Professor Mutel and colleagues have made important discoveries about the radio waves which are produced in the auroral regions of the Earth, and similar radiation from the planet Saturn. Professor Mutel and colleagues find that mechanism responsible is a plasma instability called the cyclotron maser instability. As in the case of the plasma turbulence study, it is crucial to take account of the distribution of charged particles (in this case electrons) in velocity space. When a plasma has a hole in its velocity space distribution, it can respond by amplifying radio waves to very high levels. Professor Mutel and colleagues have convincingly demonstrated this mechanism in the case of the Earth's auroral regions, where satellites have measured the electron distribution in velocity space. They have also applied it to radio emission from Saturn, and it seems a promising candidate for radio emission from stars as well.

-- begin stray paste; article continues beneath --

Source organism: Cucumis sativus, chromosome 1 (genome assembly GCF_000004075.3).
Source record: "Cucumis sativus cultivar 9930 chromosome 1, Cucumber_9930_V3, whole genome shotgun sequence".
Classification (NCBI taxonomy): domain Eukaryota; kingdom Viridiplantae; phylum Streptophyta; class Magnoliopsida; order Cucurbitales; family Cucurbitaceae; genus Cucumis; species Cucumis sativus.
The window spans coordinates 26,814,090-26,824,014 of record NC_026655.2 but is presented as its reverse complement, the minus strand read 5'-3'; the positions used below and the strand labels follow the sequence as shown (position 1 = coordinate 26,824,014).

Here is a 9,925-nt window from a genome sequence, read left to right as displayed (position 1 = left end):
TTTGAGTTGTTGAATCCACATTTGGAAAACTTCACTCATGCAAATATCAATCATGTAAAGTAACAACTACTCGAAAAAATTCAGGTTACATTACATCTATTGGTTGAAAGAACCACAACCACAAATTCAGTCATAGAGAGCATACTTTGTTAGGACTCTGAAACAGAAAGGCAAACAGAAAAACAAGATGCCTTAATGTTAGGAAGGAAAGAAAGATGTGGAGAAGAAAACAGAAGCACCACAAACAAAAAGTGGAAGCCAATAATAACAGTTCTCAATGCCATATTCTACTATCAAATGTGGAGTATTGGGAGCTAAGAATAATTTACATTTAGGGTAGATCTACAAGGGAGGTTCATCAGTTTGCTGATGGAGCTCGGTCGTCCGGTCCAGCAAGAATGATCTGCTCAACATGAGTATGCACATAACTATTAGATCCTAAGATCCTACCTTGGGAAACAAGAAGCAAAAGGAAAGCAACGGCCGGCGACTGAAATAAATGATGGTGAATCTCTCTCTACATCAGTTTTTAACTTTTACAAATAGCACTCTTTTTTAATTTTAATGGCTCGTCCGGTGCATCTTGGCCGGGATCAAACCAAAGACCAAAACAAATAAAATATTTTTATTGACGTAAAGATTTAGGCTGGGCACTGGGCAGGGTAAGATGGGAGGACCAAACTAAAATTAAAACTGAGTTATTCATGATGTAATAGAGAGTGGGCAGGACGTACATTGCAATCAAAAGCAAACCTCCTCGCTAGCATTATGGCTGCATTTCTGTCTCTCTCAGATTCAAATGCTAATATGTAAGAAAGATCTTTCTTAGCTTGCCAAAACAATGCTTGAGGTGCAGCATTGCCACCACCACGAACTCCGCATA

The Plasma Structure of the Interstellar Medium. The interstellar medium is the space between the stars. It forms the atmosphere of the Milky Way Galaxy. The interstellar medium is filled with gas possessing a huge range of densities and temperatures. It ranges from being almost entirely ionized, to being almost completely neutral. However, even in much of the mainly neutral parts of the interstellar medium, there is enough ionization to cause the gas to behave like a plasma. At Iowa we are engaged in many studies of the interstellar medium (see separate section on this theme), including interstellar processes in which plasma physics is the main driver. Professors Mutel and Spangler are involved in measuring properties of the turbulence that exists in the background interstellar medium, as well as that in dense HII regions, which are bright nebulae surrounding hot stars. In these investigations, we search for a radio equivalent of the twinkling of starlight. These interstellar scintillations and interstellar scattering give us information on the interstellar turbulence between our radio telescopes and the distant radio sources. These astronomical observations complement the theoretical work of Professor Howes.